"The First Quarter" with Lindsay Weinberg

Lindsey Weinberg shares what it was like to go from being a waitress in New York City to a first-year PhD student in the History of Consciousness Department.

January 16, 2014

weinberg-300x200.jpg
Lindsay credits the support of her fellow graduate students in helpnig her transition to UCSC.

My first year as a graduate student in the History of Consciousness Department can best be described as a series of remarkable transitions. The process of relocating from New York to California and acclimating myself to this strange and beautiful environment has been incredibly rewarding. While I miss my friends and family in New York dearly, each day Santa Cruz feels more and more like home.

Many people ask me what I feel are the greatest differences between New York and California, how I imagined California before I arrived, and how I have tried to acclimate myself. While I have yet to travel much of California, I must say that my experiences in Santa Cruz and San Francisco have led me to conclude that the dog-eat-dog mentality of New York City doesn’t seem as prevalent here. Professional culture seems to take on new and inventive forms that are a little disorienting for someone who comes from the suit-and-tie, hypercompetitive culture of NYC. While I must admit that my imagining of California was partially informed by the stereotypes on television and a few Wikipedia entries, I certainly couldn’t have imagined the culture shock I would eventually experience.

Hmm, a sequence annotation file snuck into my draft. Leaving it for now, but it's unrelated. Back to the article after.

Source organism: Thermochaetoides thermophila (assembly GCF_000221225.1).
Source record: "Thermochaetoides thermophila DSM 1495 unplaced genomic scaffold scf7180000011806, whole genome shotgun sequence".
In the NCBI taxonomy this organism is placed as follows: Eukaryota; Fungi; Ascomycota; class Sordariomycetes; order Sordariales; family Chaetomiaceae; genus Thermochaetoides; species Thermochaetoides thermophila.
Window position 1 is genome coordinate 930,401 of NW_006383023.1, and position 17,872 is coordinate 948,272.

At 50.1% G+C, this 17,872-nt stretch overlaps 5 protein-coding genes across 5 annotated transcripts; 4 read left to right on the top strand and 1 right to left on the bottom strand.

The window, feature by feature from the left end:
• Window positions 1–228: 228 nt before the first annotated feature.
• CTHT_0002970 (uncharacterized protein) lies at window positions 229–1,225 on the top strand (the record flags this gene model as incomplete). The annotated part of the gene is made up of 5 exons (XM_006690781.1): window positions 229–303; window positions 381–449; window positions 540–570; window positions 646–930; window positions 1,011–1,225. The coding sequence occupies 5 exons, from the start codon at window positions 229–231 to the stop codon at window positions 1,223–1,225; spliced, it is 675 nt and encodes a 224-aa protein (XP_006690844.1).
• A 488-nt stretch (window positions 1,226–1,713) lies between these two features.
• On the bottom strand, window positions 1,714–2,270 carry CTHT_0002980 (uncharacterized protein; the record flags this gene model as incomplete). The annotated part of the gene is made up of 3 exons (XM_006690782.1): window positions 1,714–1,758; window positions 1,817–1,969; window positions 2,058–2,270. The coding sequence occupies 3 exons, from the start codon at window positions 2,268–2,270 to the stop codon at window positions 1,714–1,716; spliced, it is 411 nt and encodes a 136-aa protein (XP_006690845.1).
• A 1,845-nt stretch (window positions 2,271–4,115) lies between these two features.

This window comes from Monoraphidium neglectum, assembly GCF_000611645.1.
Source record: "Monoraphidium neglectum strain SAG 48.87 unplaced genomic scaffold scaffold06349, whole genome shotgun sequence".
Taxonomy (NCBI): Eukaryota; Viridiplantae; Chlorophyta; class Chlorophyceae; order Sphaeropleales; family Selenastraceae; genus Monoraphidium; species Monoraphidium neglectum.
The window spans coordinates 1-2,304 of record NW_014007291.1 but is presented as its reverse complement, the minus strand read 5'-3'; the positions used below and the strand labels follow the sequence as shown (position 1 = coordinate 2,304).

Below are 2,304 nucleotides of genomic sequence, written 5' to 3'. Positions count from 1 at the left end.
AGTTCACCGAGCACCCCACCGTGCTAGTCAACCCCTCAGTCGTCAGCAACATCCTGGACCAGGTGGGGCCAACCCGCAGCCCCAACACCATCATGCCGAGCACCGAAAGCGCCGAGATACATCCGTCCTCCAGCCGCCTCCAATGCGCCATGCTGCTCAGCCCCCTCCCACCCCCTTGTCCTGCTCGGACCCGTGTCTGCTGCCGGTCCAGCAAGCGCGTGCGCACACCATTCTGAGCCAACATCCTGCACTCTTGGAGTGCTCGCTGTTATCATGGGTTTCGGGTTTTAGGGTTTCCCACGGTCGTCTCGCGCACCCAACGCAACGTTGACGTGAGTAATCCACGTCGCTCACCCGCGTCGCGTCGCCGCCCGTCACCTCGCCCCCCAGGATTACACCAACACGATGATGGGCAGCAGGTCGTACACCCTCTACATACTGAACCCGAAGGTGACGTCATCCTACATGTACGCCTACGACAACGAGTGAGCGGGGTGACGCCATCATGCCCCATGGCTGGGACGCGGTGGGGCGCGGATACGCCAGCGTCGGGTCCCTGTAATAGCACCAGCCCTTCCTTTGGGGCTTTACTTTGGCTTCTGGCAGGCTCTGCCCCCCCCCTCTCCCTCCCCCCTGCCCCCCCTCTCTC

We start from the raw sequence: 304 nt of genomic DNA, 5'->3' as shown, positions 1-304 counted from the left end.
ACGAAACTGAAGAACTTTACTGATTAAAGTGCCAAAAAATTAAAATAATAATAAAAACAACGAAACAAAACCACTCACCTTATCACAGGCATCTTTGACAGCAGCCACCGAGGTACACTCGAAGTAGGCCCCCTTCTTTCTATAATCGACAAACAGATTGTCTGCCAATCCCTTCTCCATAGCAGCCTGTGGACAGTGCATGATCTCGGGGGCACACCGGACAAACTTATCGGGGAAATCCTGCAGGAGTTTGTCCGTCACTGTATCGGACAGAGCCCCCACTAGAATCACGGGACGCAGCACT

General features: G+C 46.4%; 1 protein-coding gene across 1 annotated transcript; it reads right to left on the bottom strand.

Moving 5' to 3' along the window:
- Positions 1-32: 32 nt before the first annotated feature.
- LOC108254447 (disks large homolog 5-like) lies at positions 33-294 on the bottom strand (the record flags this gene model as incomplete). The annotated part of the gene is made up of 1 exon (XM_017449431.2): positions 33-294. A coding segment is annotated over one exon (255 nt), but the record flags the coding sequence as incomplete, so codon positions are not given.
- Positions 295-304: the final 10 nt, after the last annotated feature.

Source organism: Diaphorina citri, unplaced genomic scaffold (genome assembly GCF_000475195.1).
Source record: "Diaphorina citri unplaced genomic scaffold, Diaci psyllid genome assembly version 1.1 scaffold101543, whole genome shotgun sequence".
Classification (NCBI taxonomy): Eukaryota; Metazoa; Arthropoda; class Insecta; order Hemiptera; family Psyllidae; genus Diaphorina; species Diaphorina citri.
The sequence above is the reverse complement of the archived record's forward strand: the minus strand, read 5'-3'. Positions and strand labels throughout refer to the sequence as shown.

In terms of how I have acclimated myself, I have found that bike rides to the beach and visiting a new coffee shop every day have helped me to develop a sense of community and familiarity with the area. My acclimation to California is also indebted to my wonderful cohort and fellow graduate students who have been nothing but open, kind, and courteous in helping me adjust to my new surroundings. The act of relocating and leaving behind everyone that I know couldn’t have come at a better time, for the change in environment has also facilitated my desire to challenge myself academically and interrogate some of the long-held positions and assumptions that I’ve formed, living and working in the same town for five years.

Perhaps the biggest transition I have experienced, second only to relocating 3,000 miles, has been the transition from working in the service industry to pursuing a career in academia. Ever since I was fourteen I have worked as a waitress, and I had been bartending at the same spot in New York for five years prior to relocating. While I greatly enjoyed bartending in that I socialized with people from all walks of life and enjoyed live music, good food, and interesting company while I worked, it definitely took a toll on me physically in that the hours were late and grueling and the environment could turn toxic at times. There is something freeing about being able to focus strictly on my academic work, although it comes with its own forms of exploitation, and I find that while I miss bartending and I miss the people with whom I worked and socialized with, it is also inspiring to be in the graduate school environment where everyone has a common goal. While it is frightening to abandon the support network and the occupation that has helped me to get to where I am today, I am so glad that I made the decision to come to UCSC, for the challenges of relocating have only facilitated my academic and personal development.

See Also